American mink (Neovison vison) are small carnivores that live close to water, where they feed on small aquatic animals. They originally came from North America, but were brought to Europe and Asia to be farmed for their fine fur. They have since escaped into the wild and are now a common pest. They are also competition for the similar, but very rare, European mink.

Mink prefer to live in areas with plenty of cover. Their river-bed dens are generally deserted burrows made by other river mammals, but mink will dig their own when necessary.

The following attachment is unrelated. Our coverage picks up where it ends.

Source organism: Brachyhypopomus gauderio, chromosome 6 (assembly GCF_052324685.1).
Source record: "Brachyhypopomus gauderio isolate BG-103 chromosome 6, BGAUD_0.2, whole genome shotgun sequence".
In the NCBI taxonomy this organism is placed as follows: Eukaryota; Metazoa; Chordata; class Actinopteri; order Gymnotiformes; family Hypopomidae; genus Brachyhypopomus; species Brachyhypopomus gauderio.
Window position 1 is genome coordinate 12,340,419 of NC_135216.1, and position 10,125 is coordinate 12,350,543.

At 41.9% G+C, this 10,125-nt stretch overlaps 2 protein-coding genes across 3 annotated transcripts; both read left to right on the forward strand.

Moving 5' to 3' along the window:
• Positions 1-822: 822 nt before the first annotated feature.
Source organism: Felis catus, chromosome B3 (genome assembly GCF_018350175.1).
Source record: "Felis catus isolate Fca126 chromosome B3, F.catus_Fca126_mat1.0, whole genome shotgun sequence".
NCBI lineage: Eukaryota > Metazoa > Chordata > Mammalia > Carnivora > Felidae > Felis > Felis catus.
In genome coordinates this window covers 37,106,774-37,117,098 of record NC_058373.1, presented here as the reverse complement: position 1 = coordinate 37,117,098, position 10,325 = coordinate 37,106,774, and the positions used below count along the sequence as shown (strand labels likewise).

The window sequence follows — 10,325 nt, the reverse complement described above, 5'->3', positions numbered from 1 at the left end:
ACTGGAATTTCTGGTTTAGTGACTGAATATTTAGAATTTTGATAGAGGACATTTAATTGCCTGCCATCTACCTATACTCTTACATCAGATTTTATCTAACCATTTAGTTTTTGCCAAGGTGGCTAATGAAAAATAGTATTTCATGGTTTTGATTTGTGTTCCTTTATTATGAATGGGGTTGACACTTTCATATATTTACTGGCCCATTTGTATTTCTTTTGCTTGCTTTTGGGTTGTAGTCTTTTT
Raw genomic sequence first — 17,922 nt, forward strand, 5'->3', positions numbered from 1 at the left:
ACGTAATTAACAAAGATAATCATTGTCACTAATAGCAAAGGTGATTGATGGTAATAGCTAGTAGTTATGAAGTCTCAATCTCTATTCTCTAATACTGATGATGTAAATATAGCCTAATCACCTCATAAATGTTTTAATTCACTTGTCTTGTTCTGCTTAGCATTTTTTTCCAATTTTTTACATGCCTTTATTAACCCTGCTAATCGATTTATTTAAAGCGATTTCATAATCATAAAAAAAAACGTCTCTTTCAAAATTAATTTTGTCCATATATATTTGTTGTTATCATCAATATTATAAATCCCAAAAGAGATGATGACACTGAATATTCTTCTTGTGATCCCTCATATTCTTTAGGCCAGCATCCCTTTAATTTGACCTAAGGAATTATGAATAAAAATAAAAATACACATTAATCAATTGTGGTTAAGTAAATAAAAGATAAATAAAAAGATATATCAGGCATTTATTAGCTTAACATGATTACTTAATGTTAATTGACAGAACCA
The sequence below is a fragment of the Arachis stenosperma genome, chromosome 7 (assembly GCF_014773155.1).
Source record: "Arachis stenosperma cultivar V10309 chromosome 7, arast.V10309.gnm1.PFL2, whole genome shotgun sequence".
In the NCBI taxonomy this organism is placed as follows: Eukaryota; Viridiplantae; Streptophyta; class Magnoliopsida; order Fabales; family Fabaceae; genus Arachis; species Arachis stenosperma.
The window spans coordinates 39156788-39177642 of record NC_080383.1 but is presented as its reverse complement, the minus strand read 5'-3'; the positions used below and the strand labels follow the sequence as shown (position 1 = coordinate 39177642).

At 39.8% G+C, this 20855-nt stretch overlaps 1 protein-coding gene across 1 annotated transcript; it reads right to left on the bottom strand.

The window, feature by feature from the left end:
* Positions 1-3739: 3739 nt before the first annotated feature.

Mink are active at night and dive into water to snatch their prey. They live alone and will defend their own stretches of riverbank against intruders. A litter of up to five young is born two months after mating inside dry, underground nests lined with fur, feathers and leaves. In autumn the young begin to fend for themselves.

ARKive photos and videos of the American mink